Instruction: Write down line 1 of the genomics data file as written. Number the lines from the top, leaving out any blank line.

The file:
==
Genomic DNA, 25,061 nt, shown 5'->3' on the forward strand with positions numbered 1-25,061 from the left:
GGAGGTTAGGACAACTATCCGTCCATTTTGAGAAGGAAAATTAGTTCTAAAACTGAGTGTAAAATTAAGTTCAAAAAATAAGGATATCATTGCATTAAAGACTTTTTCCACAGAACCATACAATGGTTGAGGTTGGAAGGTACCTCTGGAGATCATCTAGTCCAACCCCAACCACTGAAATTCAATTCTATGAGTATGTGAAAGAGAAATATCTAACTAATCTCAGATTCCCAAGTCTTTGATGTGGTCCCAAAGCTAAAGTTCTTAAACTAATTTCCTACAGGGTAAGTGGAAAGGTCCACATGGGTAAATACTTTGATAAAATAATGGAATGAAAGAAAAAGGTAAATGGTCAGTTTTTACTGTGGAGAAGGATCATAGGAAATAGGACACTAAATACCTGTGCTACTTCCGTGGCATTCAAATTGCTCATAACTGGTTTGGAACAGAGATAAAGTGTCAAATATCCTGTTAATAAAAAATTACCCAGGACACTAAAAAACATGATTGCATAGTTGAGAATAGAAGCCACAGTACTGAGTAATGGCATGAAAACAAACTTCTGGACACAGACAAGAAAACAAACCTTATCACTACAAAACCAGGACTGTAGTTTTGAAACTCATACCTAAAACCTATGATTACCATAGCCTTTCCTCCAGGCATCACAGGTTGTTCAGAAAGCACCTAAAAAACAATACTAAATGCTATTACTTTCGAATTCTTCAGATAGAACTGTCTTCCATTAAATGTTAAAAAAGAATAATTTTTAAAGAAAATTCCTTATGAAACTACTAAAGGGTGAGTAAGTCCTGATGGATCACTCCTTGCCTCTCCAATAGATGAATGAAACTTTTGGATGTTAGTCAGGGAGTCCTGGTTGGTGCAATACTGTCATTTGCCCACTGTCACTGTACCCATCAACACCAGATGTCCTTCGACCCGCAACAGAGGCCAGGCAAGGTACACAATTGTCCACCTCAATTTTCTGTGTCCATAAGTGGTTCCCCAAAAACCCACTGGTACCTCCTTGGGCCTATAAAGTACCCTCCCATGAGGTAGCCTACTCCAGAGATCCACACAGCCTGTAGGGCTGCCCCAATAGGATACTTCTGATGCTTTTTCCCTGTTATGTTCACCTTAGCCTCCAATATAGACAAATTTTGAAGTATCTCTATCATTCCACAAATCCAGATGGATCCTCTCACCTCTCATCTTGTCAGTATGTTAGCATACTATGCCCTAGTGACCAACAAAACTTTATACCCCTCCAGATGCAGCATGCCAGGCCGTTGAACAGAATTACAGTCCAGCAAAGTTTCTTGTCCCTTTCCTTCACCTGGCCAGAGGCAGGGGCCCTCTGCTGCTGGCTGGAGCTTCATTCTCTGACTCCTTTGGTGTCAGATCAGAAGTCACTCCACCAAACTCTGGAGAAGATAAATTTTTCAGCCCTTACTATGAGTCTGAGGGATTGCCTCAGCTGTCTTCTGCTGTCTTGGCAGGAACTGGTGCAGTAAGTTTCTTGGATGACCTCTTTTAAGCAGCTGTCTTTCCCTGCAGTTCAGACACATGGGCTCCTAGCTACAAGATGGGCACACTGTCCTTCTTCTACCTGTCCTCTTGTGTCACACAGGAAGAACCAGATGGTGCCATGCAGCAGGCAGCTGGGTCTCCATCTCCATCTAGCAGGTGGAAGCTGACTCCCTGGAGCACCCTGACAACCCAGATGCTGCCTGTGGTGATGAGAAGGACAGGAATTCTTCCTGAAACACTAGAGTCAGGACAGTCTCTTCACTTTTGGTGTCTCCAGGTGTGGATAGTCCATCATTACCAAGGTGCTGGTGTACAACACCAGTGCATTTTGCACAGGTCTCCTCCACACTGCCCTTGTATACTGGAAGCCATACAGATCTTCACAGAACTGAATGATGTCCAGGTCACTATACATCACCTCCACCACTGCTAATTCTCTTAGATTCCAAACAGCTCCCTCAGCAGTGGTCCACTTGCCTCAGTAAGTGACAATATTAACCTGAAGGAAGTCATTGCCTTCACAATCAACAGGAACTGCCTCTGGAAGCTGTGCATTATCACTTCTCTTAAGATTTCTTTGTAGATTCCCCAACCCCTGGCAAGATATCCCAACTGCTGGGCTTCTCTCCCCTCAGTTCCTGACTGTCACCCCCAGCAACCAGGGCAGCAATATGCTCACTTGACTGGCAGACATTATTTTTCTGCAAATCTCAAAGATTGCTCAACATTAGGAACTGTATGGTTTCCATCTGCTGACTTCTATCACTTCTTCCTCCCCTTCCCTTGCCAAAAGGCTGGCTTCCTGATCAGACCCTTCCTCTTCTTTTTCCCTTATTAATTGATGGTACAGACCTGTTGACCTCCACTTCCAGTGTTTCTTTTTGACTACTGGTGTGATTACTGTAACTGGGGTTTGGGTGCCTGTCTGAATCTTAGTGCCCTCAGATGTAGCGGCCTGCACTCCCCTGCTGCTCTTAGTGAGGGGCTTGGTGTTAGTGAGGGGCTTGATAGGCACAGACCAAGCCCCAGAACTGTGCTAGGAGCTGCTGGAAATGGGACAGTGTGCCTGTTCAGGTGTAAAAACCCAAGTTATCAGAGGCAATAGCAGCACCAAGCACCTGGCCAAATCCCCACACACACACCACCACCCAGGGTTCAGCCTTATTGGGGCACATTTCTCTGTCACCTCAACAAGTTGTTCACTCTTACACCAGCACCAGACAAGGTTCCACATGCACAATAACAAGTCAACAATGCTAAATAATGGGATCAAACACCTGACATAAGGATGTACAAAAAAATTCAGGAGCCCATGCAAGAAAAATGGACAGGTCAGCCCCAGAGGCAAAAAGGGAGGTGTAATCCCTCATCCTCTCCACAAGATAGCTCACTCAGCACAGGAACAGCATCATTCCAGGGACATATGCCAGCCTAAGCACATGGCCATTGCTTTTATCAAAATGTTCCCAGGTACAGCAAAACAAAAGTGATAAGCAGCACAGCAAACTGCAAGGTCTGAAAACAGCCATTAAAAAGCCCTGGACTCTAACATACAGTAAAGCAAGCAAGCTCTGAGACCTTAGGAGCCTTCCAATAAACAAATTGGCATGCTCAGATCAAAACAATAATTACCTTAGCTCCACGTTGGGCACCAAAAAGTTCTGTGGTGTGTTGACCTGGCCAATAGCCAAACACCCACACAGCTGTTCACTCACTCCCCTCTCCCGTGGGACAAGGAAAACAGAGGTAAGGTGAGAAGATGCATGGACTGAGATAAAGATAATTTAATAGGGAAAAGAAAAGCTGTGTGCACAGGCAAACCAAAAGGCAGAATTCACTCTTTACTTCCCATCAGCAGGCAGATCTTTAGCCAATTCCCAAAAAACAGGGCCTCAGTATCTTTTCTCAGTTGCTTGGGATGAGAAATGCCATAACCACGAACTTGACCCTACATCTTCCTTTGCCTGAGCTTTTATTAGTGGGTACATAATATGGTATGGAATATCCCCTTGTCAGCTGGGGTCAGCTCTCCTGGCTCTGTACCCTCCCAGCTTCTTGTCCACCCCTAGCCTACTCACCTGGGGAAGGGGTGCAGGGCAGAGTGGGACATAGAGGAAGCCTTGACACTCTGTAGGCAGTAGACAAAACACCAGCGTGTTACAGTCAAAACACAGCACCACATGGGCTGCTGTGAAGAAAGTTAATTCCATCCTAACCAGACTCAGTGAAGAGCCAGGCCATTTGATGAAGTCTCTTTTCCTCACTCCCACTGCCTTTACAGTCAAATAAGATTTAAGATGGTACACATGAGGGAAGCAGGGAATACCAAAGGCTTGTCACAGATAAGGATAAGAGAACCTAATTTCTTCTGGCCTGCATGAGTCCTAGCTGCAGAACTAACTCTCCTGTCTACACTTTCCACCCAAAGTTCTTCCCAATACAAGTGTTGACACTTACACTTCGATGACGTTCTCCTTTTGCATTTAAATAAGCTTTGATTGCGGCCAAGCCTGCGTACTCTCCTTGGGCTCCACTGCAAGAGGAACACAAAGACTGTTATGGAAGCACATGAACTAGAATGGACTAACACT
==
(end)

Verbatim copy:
Genomic DNA, 25,061 nt, shown 5'->3' on the forward strand with positions numbered 1-25,061 from the left: